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The CIPR and PRCA comment on the Peter Cruddas cash-for-access scandal


By The Drum Team | Editorial

March 26, 2012 | 2 min read

The CIPR and PRCA have both commented on the issue of party funding and lobbying, following Conservative Party co-treasurer Peter Cruddas resigning after it was revealed he offered access to David Cameron and the chance to influence policy in exchange for donations.

A CIPR spokesperson said: “The CIPR acknowledges that influencing public policy is a sensitive issue, however this story focuses on issues of party funding and access.

“The CIPR strongly condemns the notion that cash can gain access to policy makers. Public affairs professionals know the limits of influence, and that a well argued policy paper sent to Whitehall and Westminster is far more effective than a photograph with the Prime Minister or contact with the No. 10 policy unit. The latter access can be achieved through hard work, a well-written argument and knowledge of how policy making really works.

“CIPR members abide by the core principals of ethical practice and transparency in the Institute's code of conduct, by offering professional counsel on behalf of their clients or employers.

“The CIPR has long argued for universal transparency for all those involved in lobbying activity and we will continue to do so in its formal written response to the Cabinet Office’s proposals to ‘Introduce a Statutory Register of Lobbyists’.”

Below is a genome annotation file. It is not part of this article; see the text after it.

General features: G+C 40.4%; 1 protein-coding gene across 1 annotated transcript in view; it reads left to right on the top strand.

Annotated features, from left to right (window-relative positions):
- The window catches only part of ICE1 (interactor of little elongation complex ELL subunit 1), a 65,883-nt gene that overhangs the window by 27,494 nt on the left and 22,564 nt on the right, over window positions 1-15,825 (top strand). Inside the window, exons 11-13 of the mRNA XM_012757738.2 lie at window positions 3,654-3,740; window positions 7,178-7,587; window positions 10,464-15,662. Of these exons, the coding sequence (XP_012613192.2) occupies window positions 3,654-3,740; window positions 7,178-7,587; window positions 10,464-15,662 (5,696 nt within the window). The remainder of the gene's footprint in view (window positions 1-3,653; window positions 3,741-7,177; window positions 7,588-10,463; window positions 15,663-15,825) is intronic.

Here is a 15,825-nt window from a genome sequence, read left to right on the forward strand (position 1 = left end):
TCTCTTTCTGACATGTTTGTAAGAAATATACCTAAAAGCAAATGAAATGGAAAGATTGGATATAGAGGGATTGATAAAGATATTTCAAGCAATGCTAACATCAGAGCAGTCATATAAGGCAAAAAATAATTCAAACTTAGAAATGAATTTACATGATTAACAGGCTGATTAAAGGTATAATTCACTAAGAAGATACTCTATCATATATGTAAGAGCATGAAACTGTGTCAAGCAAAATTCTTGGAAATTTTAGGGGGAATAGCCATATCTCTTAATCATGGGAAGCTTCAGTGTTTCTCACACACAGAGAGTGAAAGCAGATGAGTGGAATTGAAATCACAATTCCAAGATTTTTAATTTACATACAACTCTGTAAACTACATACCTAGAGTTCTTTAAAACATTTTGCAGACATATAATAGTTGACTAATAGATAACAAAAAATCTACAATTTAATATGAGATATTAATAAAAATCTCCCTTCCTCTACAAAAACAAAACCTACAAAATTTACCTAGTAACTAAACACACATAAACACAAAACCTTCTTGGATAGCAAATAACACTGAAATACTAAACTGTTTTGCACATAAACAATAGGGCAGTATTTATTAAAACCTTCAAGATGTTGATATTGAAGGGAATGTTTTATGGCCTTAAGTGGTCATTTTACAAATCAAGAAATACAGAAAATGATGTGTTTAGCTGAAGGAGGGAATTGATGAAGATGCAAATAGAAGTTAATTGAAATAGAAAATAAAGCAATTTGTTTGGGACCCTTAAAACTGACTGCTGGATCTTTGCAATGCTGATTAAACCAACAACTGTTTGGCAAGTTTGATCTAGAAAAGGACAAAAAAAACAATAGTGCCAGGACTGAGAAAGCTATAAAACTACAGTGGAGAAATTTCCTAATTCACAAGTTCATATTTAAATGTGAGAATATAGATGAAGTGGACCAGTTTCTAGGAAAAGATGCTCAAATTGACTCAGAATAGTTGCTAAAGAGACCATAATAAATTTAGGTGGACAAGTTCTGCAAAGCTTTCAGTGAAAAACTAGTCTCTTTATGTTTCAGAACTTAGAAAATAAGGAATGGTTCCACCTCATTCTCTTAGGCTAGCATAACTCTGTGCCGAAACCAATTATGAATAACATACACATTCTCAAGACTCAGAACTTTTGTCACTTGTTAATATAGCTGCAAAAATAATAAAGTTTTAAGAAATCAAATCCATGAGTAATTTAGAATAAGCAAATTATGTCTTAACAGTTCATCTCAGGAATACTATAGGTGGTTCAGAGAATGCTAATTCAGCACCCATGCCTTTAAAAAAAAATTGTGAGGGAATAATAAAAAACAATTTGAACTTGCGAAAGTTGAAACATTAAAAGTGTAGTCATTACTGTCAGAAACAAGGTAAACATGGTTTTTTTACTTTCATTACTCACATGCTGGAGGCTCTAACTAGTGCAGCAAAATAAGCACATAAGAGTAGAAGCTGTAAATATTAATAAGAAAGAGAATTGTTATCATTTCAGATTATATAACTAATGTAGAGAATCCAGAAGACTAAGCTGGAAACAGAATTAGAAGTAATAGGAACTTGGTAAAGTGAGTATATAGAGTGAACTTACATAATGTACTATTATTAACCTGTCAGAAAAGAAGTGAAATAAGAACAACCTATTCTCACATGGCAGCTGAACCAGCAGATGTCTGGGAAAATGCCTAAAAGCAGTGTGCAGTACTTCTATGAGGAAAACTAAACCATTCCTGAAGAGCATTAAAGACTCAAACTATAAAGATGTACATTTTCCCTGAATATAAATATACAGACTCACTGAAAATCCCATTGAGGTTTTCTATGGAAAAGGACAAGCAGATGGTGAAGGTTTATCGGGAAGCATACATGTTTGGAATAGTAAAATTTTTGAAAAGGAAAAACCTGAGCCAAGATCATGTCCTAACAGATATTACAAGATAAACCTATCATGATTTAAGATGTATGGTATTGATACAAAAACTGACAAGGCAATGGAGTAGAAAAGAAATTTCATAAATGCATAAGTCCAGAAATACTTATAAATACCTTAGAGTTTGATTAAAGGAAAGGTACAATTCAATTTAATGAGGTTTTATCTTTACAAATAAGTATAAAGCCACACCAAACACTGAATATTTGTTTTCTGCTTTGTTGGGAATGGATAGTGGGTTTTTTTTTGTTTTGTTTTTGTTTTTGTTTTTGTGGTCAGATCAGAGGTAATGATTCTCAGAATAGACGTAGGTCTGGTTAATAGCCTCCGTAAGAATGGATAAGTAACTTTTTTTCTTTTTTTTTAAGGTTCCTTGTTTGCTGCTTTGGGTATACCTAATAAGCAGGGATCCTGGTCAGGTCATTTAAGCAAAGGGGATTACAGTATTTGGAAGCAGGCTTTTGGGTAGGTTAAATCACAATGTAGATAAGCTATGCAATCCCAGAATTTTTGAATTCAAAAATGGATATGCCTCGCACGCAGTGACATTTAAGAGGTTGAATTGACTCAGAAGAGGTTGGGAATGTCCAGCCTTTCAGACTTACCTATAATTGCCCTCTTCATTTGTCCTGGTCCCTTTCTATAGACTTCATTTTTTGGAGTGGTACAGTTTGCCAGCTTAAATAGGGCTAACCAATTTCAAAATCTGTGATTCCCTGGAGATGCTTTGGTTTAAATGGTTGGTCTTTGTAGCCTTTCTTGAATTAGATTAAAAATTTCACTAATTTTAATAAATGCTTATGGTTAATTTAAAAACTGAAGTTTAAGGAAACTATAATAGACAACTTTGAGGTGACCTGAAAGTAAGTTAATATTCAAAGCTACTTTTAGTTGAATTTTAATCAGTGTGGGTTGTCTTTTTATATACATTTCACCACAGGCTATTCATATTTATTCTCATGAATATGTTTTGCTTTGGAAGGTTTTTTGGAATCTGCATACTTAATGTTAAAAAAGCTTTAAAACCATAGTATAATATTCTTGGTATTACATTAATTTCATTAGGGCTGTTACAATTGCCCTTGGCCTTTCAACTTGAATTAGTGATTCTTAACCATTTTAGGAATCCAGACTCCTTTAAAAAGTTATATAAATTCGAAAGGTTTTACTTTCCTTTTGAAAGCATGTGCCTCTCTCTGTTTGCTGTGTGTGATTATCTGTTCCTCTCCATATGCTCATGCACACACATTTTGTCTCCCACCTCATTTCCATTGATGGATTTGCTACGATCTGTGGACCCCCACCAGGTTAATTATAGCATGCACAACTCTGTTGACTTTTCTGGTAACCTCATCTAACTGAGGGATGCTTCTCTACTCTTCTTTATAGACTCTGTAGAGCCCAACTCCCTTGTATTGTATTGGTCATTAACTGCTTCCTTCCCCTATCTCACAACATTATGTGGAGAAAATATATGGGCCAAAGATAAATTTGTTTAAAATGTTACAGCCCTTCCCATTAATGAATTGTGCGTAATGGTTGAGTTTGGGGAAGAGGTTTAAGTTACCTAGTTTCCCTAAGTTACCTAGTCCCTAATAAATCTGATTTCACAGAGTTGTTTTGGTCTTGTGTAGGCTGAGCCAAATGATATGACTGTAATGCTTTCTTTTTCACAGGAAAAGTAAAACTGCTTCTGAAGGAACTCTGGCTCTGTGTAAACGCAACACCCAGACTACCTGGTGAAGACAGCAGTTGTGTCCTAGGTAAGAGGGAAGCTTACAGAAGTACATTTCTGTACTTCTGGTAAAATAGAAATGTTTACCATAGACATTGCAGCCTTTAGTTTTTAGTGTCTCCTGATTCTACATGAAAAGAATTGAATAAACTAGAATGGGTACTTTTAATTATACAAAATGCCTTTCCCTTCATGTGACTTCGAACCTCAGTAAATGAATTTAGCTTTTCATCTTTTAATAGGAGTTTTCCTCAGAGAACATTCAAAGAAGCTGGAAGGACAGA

A PRCA spokesperson said: “The Sunday Times’ story raises profound questions about the nature of our politics. These questions are by no means new, having dogged the previous Government too. Indeed, both Mr Blair and his chief of staff address them directly in their respective memoirs.

“The issue of party funding is vital in any democracy, and clearly needs now to be addressed. But we should not let it distort the debate about the future regulation and registration of lobbying.

“The PRCA view remains the same as it did before yesterday’s story. The Government needs to establish a credible, independent body to hold a register of lobbyists. That register must cover all who lobby –whether they work for multi-client agencies, in-house teams, legal or accountancy firms, trade unions, charities or business groups. The Government should waste no more time in establishing this wide-reaching body. Separately, it should also address the effectiveness of the current codes that cover Ministers and the laws that cover donations.”

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